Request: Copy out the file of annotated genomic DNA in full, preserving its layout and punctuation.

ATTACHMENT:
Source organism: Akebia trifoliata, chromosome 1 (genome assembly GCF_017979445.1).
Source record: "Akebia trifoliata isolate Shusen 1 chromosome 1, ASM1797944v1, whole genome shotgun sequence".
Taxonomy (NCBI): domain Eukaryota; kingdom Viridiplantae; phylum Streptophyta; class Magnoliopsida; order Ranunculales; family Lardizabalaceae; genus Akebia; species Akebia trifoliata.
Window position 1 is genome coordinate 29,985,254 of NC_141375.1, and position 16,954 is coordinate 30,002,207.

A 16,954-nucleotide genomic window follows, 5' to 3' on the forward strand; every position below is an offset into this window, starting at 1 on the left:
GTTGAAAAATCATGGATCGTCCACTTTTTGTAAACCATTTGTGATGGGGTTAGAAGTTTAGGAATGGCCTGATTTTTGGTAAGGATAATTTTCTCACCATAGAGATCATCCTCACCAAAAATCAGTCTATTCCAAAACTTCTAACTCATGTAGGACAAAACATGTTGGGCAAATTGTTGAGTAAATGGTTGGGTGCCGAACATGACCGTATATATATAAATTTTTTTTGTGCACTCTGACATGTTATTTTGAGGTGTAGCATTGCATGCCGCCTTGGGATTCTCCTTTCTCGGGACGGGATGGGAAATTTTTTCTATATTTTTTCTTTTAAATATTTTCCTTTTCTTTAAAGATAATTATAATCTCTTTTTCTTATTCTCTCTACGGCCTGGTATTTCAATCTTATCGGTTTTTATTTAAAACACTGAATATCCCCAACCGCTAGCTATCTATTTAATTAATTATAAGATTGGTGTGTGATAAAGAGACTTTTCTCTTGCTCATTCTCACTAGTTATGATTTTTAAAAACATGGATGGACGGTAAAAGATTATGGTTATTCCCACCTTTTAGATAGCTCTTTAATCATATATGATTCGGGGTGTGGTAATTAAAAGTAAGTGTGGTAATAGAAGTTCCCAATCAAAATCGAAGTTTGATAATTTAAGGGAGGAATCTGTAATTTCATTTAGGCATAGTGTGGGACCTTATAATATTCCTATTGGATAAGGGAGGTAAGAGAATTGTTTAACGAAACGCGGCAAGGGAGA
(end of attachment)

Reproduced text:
Source organism: Akebia trifoliata, chromosome 1 (genome assembly GCF_017979445.1).
Source record: "Akebia trifoliata isolate Shusen 1 chromosome 1, ASM1797944v1, whole genome shotgun sequence".
Taxonomy (NCBI): domain Eukaryota; kingdom Viridiplantae; phylum Streptophyta; class Magnoliopsida; order Ranunculales; family Lardizabalaceae; genus Akebia; species Akebia trifoliata.
Window position 1 is genome coordinate 29,985,254 of NC_141375.1, and position 16,954 is coordinate 30,002,207.

A 16,954-nucleotide genomic window follows, 5' to 3' on the forward strand; every position below is an offset into this window, starting at 1 on the left:
GTTGAAAAATCATGGATCGTCCACTTTTTGTAAACCATTTGTGATGGGGTTAGAAGTTTAGGAATGGCCTGATTTTTGGTAAGGATAATTTTCTCACCATAGAGATCATCCTCACCAAAAATCAGTCTATTCCAAAACTTCTAACTCATGTAGGACAAAACATGTTGGGCAAATTGTTGAGTAAATGGTTGGGTGCCGAACATGACCGTATATATATAAATTTTTTTTGTGCACTCTGACATGTTATTTTGAGGTGTAGCATTGCATGCCGCCTTGGGATTCTCCTTTCTCGGGACGGGATGGGAAATTTTTTCTATATTTTTTCTTTTAAATATTTTCCTTTTCTTTAAAGATAATTATAATCTCTTTTTCTTATTCTCTCTACGGCCTGGTATTTCAATCTTATCGGTTTTTATTTAAAACACTGAATATCCCCAACCGCTAGCTATCTATTTAATTAATTATAAGATTGGTGTGTGATAAAGAGACTTTTCTCTTGCTCATTCTCACTAGTTATGATTTTTAAAAACATGGATGGACGGTAAAAGATTATGGTTATTCCCACCTTTTAGATAGCTCTTTAATCATATATGATTCGGGGTGTGGTAATTAAAAGTAAGTGTGGTAATAGAAGTTCCCAATCAAAATCGAAGTTTGATAATTTAAGGGAGGAATCTGTAATTTCATTTAGGCATAGTGTGGGACCTTATAATATTCCTATTGGATAAGGGAGGTAAGAGAATTGTTTAACGAAACGCGGCAAGGGAGA